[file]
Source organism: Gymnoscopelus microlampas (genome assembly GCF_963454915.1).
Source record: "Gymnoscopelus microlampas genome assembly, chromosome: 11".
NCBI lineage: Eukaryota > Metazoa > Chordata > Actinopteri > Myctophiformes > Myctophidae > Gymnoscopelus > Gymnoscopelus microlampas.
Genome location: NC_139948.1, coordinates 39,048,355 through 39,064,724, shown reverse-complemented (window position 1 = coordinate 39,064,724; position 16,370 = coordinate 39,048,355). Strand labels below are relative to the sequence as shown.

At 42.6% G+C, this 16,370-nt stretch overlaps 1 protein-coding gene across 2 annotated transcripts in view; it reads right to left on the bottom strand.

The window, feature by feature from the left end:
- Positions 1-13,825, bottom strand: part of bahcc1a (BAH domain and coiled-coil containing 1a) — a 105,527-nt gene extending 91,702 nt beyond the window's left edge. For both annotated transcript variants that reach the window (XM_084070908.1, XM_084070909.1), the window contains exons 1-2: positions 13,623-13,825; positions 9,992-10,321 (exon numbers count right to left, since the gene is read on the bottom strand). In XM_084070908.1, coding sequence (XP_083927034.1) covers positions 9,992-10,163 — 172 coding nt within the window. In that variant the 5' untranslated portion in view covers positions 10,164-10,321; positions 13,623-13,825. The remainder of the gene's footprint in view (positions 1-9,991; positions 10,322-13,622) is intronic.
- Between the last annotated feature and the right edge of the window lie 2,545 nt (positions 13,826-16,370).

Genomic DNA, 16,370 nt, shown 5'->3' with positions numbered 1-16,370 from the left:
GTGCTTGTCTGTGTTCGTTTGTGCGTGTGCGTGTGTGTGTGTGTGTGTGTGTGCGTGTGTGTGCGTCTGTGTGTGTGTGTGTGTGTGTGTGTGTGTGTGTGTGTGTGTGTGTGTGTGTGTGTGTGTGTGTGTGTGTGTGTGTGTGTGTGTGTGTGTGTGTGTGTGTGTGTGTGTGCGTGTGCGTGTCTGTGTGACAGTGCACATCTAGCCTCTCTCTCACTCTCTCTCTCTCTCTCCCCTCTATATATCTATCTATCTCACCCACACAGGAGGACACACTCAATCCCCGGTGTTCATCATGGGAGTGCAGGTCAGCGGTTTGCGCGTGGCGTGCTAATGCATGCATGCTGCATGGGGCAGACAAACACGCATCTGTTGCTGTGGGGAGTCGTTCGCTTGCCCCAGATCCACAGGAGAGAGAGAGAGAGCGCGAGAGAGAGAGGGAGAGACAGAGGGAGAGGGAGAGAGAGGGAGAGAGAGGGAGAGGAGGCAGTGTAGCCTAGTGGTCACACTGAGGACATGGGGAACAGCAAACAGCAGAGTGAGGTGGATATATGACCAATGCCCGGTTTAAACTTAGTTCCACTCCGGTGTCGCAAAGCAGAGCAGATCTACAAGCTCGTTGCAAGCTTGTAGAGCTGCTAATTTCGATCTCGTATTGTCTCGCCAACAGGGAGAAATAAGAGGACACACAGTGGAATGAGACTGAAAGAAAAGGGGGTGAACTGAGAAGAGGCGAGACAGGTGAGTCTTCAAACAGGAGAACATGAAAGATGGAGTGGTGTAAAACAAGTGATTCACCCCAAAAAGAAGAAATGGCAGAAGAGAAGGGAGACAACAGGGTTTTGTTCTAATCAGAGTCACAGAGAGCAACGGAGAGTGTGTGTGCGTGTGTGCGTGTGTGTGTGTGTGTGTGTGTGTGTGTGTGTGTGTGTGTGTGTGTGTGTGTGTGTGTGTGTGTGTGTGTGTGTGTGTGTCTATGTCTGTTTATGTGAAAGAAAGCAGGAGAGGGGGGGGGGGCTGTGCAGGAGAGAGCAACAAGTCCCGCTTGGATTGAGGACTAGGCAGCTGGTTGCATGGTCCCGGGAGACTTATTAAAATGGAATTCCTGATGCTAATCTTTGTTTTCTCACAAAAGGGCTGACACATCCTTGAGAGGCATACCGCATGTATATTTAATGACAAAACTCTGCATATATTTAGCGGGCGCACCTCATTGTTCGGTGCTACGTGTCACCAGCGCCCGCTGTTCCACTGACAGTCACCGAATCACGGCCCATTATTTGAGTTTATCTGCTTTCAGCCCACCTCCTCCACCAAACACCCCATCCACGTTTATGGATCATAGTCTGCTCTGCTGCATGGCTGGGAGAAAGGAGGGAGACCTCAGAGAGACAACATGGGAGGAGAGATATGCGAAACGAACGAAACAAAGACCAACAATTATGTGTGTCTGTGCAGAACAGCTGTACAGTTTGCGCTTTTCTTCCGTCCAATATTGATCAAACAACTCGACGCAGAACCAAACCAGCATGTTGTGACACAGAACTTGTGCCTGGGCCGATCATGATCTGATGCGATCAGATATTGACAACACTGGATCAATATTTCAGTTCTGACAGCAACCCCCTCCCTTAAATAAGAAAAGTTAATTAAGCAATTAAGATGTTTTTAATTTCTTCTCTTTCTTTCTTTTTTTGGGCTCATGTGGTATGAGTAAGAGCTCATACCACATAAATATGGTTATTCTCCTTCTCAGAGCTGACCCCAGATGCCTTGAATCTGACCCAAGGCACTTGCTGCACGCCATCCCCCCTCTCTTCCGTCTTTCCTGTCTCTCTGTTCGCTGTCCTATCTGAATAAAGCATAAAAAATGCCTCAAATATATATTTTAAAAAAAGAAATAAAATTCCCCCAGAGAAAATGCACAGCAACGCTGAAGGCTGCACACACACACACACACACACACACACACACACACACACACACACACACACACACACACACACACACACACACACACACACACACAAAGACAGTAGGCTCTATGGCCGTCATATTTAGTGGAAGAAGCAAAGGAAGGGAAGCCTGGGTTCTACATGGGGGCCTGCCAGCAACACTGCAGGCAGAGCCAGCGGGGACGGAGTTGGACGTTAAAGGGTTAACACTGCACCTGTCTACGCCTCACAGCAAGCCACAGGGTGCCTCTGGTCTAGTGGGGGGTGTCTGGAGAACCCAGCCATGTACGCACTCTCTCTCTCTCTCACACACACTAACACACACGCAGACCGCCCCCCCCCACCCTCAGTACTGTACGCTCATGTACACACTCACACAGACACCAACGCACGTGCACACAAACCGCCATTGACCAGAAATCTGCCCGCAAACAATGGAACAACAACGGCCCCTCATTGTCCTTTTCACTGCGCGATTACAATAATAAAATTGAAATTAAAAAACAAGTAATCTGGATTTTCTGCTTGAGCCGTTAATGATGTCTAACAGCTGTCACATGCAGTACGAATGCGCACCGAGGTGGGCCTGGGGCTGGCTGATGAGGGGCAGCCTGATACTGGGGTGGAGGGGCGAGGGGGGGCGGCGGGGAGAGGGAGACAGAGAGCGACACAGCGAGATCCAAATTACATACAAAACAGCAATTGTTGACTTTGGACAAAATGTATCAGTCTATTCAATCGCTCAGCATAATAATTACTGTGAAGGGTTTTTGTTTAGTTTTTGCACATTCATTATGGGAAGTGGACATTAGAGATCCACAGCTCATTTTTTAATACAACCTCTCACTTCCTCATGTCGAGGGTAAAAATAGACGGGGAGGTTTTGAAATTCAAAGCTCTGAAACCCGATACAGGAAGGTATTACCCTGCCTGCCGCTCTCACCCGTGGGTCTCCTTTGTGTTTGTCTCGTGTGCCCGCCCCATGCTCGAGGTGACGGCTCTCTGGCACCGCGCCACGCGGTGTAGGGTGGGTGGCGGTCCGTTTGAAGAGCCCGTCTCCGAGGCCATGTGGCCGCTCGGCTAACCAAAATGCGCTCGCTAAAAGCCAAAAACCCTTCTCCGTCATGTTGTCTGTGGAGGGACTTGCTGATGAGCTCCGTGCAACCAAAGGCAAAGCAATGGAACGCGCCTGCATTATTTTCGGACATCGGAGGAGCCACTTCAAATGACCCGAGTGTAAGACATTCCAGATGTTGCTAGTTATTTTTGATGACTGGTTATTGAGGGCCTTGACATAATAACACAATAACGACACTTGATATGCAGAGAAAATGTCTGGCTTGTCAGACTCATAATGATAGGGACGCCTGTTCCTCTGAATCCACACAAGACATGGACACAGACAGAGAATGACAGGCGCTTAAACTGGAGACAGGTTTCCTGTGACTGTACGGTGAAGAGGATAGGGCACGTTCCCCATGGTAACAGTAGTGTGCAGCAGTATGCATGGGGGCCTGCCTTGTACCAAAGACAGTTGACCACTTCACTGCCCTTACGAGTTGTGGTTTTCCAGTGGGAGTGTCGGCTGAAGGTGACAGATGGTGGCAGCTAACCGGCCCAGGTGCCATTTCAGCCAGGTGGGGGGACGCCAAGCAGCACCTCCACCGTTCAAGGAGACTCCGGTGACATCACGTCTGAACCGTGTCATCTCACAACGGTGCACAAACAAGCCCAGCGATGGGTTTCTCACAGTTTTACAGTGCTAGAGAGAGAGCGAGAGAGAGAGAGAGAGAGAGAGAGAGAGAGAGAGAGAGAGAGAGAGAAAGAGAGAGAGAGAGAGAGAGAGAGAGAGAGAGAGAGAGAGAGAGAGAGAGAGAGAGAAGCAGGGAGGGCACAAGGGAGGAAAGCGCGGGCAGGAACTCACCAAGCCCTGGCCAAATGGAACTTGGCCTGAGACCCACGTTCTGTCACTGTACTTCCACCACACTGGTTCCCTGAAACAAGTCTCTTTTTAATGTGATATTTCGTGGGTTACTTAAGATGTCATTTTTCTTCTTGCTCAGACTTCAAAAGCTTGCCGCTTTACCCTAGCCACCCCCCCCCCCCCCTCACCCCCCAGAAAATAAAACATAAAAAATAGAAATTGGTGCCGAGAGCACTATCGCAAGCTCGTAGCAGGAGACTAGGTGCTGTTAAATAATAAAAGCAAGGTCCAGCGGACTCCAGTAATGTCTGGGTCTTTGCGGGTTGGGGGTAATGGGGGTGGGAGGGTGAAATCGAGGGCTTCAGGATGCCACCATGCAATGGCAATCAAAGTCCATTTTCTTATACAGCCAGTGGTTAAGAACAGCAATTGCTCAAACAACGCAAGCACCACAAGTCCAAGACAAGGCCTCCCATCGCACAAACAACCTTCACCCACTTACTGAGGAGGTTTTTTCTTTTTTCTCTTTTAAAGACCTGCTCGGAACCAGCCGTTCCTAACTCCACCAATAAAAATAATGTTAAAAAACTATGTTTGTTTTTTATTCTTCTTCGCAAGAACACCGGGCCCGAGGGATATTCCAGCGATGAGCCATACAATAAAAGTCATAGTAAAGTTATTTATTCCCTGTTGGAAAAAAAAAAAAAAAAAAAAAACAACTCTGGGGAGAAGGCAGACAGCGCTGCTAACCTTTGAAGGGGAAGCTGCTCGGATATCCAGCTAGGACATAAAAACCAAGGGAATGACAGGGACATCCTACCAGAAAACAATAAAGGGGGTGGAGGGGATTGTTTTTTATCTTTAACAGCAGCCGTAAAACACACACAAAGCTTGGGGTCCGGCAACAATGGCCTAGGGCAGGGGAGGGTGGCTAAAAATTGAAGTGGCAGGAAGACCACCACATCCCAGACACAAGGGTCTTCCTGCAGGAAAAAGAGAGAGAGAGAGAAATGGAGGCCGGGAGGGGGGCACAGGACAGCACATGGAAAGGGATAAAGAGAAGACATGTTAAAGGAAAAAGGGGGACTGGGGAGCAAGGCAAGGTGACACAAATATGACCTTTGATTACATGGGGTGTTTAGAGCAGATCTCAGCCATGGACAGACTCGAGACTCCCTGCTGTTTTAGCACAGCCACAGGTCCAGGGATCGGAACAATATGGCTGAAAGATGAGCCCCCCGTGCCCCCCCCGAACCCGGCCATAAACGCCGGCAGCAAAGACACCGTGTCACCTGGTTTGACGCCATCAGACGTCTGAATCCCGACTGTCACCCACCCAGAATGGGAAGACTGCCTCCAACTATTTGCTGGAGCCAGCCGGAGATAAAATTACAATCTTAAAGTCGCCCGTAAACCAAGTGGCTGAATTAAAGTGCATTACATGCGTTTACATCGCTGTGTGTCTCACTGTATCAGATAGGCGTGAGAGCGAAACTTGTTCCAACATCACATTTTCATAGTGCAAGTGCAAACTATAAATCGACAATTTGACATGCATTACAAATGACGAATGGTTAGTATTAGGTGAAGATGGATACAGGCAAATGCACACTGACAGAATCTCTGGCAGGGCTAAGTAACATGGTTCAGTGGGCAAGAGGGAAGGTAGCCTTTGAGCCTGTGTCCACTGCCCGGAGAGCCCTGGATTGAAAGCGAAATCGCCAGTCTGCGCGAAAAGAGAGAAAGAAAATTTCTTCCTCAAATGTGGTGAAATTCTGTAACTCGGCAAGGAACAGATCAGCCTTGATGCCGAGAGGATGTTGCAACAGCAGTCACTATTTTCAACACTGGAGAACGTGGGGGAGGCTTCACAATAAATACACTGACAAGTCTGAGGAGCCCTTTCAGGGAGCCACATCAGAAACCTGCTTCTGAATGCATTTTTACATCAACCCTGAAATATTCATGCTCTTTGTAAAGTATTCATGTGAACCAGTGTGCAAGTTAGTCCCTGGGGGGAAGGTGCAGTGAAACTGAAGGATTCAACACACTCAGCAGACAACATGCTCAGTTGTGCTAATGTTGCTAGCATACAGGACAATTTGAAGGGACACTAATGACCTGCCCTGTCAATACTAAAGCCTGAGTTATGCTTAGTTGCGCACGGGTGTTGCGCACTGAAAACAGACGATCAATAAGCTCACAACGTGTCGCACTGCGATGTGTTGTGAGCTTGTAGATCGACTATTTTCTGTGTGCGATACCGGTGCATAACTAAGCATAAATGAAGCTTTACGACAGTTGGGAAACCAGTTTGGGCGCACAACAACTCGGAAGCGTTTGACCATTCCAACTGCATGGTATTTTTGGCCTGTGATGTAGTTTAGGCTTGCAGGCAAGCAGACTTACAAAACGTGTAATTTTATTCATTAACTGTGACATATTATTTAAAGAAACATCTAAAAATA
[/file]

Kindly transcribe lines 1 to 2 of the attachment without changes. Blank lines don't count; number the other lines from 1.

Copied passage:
Source organism: Gymnoscopelus microlampas (genome assembly GCF_963454915.1).
Source record: "Gymnoscopelus microlampas genome assembly, chromosome: 11".